Pontanus' og Meursius' Danmarkshistorier. Nogle betragtninger over deres plads i historiografiens historie.
ResuméThe Histories of Denmark by Johannes Pontanus and Johannes Meursius Reflections on their place in the history of historiographyIn the course of the 1630s no less than two Latin histories of Denmark were published, both written by authors who were engaged as historiographers by the Danish king Christian IV, the Rerum Danicarum Historia by Johannes Pontanus (1631) and the Historia Danica by Johannes Meursius (1630-38). The two works are in many respects surprisingly different, not in their overall political message but in their literary and historiographical approach.In Pontanus's history the chronological narrative is followed by a substantial thematical presentation of European regions, e.g. William Camden's Britannia (1586). They were influenced by the antiquarian studies in the Greek-Roman past, which had been given new life by the Renaissance humanists and which had further profited from the increasing availability of printed texts. These thematically organized presentations of single regions are characterized by their wealth of subjects, by large numbers of quotations, and by their many discussions about the truth of the information given in various sources. Interestingly, these features are found not only in the thematical part of Pontanus's work, but also in the chronological narrative. He has dispensed with the classical historiographical ideal of stylistic unity.Meursius, on the contrary, brings no quotations from other texts and rarely discusses the information he gives. His Latin is strictly classicizing. He confines himself to the subjects of kings and politics, focusing on the timeless aspects of history, on individuals and their actions as moral examples. His work is marked by Protestantically coloured judgements combined with general reflections on the nature of power, inspired as it seems by the contemporary interest in Tacitus. Thus both works bear witness to the influence of Renaissance humanism: Pontanus applies an antiquarian approach to his treatment of the Danish past and present, while Meursius adheres to classical stylistic norms. Nevertheless, Meursius's work, though clearly influenced by contemporary trends, marks a lesser break with medieval historiography than that of Pontanus. The wide range of subjects taken up by Pontanus and his thorough discussions of single topics testify to his having access to a large number of texts, classical medieval and modern, made available to the learned world by the printing press in the course of the sixteenth century.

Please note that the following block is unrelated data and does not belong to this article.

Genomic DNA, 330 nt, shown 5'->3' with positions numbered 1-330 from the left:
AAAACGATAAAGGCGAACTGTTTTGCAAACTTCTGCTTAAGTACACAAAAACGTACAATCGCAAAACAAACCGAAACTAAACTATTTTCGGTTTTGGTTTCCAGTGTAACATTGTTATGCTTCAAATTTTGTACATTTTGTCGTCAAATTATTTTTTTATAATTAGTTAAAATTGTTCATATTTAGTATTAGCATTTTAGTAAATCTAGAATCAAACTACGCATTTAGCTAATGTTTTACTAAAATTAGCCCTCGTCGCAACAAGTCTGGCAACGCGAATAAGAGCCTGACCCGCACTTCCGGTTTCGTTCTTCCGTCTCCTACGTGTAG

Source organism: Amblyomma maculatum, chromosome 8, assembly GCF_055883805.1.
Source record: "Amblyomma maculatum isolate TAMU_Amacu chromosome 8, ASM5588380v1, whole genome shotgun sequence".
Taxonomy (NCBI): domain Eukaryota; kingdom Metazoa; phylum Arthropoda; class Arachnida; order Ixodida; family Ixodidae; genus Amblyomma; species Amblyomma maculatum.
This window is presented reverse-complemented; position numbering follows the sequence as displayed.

Skovgaard-Petersen, K. (2013). Pontanus’ og Meursius’ Danmarkshistorier. Nogle betragtninger over deres plads i historiografiens historie. Historisk Tidsskrift, 99(2). Hentet fra https://tidsskrift.dk/historisktidsskrift/article/view/55809